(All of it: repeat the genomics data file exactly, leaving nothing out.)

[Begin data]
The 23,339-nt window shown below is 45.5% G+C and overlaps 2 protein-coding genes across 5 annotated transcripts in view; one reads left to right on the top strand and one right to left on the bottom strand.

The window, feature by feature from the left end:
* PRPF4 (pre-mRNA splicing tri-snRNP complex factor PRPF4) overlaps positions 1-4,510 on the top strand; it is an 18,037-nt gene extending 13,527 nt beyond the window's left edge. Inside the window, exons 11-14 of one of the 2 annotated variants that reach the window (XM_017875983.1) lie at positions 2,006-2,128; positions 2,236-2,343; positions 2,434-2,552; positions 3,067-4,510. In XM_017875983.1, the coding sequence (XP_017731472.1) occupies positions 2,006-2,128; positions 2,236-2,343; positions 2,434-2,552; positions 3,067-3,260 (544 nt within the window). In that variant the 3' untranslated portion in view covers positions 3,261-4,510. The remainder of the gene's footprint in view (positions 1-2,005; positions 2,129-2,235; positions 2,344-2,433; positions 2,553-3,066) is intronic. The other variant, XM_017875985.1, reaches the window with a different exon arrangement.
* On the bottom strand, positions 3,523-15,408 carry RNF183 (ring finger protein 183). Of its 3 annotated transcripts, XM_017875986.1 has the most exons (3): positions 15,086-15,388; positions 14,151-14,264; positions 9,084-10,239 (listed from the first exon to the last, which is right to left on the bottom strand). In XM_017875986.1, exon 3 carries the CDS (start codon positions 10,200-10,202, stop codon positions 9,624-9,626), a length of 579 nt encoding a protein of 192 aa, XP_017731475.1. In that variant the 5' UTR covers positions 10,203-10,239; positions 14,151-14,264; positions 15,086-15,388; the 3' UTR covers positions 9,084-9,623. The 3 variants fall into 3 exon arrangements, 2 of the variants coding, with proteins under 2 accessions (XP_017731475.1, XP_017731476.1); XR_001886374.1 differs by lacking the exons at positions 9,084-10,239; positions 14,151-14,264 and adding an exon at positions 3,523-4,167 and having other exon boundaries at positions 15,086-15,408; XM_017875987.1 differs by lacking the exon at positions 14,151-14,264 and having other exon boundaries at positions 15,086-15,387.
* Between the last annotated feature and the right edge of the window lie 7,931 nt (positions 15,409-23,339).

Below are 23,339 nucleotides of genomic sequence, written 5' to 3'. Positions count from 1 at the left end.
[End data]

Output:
The 23,339-nt window shown below is 45.5% G+C and overlaps 2 protein-coding genes across 5 annotated transcripts in view; one reads left to right on the top strand and one right to left on the bottom strand.

The window, feature by feature from the left end:
* PRPF4 (pre-mRNA splicing tri-snRNP complex factor PRPF4) overlaps positions 1-4,510 on the top strand; it is an 18,037-nt gene extending 13,527 nt beyond the window's left edge. Inside the window, exons 11-14 of one of the 2 annotated variants that reach the window (XM_017875983.1) lie at positions 2,006-2,128; positions 2,236-2,343; positions 2,434-2,552; positions 3,067-4,510. In XM_017875983.1, the coding sequence (XP_017731472.1) occupies positions 2,006-2,128; positions 2,236-2,343; positions 2,434-2,552; positions 3,067-3,260 (544 nt within the window). In that variant the 3' untranslated portion in view covers positions 3,261-4,510. The remainder of the gene's footprint in view (positions 1-2,005; positions 2,129-2,235; positions 2,344-2,433; positions 2,553-3,066) is intronic. The other variant, XM_017875985.1, reaches the window with a different exon arrangement.
* On the bottom strand, positions 3,523-15,408 carry RNF183 (ring finger protein 183). Of its 3 annotated transcripts, XM_017875986.1 has the most exons (3): positions 15,086-15,388; positions 14,151-14,264; positions 9,084-10,239 (listed from the first exon to the last, which is right to left on the bottom strand). In XM_017875986.1, exon 3 carries the CDS (start codon positions 10,200-10,202, stop codon positions 9,624-9,626), a length of 579 nt encoding a protein of 192 aa, XP_017731475.1. In that variant the 5' UTR covers positions 10,203-10,239; positions 14,151-14,264; positions 15,086-15,388; the 3' UTR covers positions 9,084-9,623. The 3 variants fall into 3 exon arrangements, 2 of the variants coding, with proteins under 2 accessions (XP_017731475.1, XP_017731476.1); XR_001886374.1 differs by lacking the exons at positions 9,084-10,239; positions 14,151-14,264 and adding an exon at positions 3,523-4,167 and having other exon boundaries at positions 15,086-15,408; XM_017875987.1 differs by lacking the exon at positions 14,151-14,264 and having other exon boundaries at positions 15,086-15,387.
* Between the last annotated feature and the right edge of the window lie 7,931 nt (positions 15,409-23,339).

Below are 23,339 nucleotides of genomic sequence, written 5' to 3'. Positions count from 1 at the left end.